More information: Recurrent gene loss correlates with the evolution of stomach phenotypes in gnathostome history, Published 4 December 2013 DOI: 10.1098/rspb.2013.2669

Abstract
The stomach, a hallmark of gnathostome evolution, represents a unique anatomical innovation characterized by the presence of acid- and pepsin-secreting glands. However, the occurrence of these glands in gnathostome species is not universal; in the nineteenth century the French zoologist Cuvier first noted that some teleosts lacked a stomach. Strikingly, Holocephali (chimaeras), dipnoids (lungfish) and monotremes (egg-laying mammals) also lack acid secretion and a gastric cellular phenotype. Here, we test the hypothesis that loss of the gastric phenotype is correlated with the loss of key gastric genes. We investigated species from all the main gnathostome lineages and show the specific contribution of gene loss to the widespread distribution of the agastric condition. We establish that the stomach loss correlates with the persistent and complete absence of the gastric function gene kit—H+/K+-ATPase (Atp4A and Atp4B) and pepsinogens (Pga, Pgc, Cym)—in the analysed species. We also find that in gastric species the pepsinogen gene complement varies significantly (e.g. two to four in teleosts and tens in some mammals) with multiple events of pseudogenization identified in various lineages. We propose that relaxation of purifying selection in pepsinogen genes and possibly proton pump genes in response to dietary changes led to the numerous independent events of stomach loss in gnathostome history. Significantly, the absence of the gastric genes predicts that reinvention of the stomach in agastric lineages would be highly improbable, in line with Dollo's principle.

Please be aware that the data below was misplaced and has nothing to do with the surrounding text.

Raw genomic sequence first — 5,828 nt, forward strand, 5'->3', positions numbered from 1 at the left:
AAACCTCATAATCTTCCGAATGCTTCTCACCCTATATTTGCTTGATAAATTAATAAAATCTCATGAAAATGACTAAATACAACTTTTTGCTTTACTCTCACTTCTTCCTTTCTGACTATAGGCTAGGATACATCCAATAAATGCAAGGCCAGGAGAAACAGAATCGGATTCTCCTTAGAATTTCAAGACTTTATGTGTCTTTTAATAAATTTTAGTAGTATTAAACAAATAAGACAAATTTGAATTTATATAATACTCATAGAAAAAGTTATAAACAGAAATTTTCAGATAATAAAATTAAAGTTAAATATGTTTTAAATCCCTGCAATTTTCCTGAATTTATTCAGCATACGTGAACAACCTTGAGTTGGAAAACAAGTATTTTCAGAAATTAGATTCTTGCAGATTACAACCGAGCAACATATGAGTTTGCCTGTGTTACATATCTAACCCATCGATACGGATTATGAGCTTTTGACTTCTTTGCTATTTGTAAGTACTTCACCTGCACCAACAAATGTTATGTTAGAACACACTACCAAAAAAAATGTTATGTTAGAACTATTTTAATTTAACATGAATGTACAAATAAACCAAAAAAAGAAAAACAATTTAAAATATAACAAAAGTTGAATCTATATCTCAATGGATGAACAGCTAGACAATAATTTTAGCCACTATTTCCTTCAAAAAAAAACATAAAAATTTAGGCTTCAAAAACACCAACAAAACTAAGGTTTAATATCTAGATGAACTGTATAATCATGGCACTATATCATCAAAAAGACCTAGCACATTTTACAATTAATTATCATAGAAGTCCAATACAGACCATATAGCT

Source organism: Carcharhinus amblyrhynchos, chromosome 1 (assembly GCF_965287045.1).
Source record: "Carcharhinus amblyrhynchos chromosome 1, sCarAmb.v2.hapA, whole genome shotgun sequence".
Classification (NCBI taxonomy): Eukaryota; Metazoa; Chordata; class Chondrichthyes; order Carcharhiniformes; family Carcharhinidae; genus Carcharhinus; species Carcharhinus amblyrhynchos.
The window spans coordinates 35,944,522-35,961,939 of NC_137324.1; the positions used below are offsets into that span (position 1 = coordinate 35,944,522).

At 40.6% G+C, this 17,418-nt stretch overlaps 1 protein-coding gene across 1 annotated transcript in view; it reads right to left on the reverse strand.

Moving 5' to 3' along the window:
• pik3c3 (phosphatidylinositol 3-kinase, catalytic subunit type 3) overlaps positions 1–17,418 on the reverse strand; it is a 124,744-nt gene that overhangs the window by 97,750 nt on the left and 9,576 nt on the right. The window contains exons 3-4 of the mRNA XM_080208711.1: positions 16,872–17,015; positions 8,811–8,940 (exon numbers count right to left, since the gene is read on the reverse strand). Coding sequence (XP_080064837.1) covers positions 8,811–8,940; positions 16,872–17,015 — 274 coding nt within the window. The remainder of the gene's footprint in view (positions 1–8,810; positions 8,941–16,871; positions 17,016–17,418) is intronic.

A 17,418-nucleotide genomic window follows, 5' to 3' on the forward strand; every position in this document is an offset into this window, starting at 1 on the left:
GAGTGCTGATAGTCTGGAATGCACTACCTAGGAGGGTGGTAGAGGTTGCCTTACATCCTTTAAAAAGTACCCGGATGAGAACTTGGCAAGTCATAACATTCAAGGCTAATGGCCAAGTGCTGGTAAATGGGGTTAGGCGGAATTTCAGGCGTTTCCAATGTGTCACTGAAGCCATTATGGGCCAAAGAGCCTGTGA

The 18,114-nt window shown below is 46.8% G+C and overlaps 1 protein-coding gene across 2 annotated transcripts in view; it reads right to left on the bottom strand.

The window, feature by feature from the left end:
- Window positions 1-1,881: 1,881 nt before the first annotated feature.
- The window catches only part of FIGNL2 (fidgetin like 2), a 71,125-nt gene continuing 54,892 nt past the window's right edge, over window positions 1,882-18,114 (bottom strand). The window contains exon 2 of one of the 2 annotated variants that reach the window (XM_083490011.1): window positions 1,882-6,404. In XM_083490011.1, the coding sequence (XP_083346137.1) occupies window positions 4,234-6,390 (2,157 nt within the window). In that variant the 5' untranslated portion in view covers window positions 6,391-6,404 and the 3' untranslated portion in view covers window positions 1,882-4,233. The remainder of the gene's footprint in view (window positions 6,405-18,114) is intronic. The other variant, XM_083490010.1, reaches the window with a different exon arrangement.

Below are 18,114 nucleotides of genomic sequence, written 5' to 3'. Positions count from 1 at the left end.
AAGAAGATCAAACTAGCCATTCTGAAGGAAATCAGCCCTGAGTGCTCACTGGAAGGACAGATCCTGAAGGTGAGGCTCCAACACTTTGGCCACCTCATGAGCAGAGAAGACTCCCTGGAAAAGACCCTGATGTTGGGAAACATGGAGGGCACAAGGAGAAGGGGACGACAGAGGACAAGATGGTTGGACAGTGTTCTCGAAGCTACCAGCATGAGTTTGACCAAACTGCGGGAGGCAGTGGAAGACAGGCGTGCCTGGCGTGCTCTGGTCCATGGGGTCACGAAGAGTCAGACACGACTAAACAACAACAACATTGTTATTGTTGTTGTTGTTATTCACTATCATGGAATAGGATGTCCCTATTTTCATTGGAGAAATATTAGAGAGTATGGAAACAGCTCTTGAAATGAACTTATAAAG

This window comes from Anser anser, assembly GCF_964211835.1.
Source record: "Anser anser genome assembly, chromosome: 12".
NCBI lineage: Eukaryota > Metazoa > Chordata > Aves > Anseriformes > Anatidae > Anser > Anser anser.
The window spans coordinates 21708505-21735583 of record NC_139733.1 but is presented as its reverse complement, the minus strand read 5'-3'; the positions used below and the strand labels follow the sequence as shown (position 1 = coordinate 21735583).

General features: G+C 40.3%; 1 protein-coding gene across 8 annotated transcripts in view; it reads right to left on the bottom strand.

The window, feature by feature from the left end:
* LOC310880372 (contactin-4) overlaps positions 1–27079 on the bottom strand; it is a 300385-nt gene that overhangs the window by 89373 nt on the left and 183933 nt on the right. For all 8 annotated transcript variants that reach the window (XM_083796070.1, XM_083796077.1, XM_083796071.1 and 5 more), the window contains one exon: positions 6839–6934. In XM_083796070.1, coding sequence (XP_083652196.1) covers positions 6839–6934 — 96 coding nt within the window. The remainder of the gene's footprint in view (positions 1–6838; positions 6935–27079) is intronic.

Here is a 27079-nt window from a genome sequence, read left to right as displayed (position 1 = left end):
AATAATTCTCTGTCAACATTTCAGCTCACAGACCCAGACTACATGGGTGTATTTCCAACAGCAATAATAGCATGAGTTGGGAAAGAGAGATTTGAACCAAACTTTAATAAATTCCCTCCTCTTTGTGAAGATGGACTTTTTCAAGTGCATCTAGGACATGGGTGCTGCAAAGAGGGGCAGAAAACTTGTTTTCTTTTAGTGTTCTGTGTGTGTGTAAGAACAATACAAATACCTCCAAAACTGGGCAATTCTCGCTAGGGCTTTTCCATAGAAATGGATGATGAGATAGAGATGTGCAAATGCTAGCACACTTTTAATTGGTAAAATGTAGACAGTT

Related Stories

Are crocodiles secret fruit-lovers?

Nov 12, 2013

Seed dispersal by animals is important for plants to help them occupy new areas of land. Usually bugs, birds, or intrepid kittens do that job. Now we can add crocodiles to that list. A new study reviewed ...

Obese stomachs tell us diets are doomed to fail

Sep 16, 2013

The way the stomach detects and tells our brains how full we are becomes damaged in obese people but does not return to normal once they lose weight, according to new research from the University of Adelaide.

Strange worm reveals the evolution of digestion

Oct 26, 2012

A Swedish–Norwegian research team shows in a new study that the intestines of the peculiar Penis worm develop in the same way as those in humans, fish and starfish. This surprising discovery shows that ...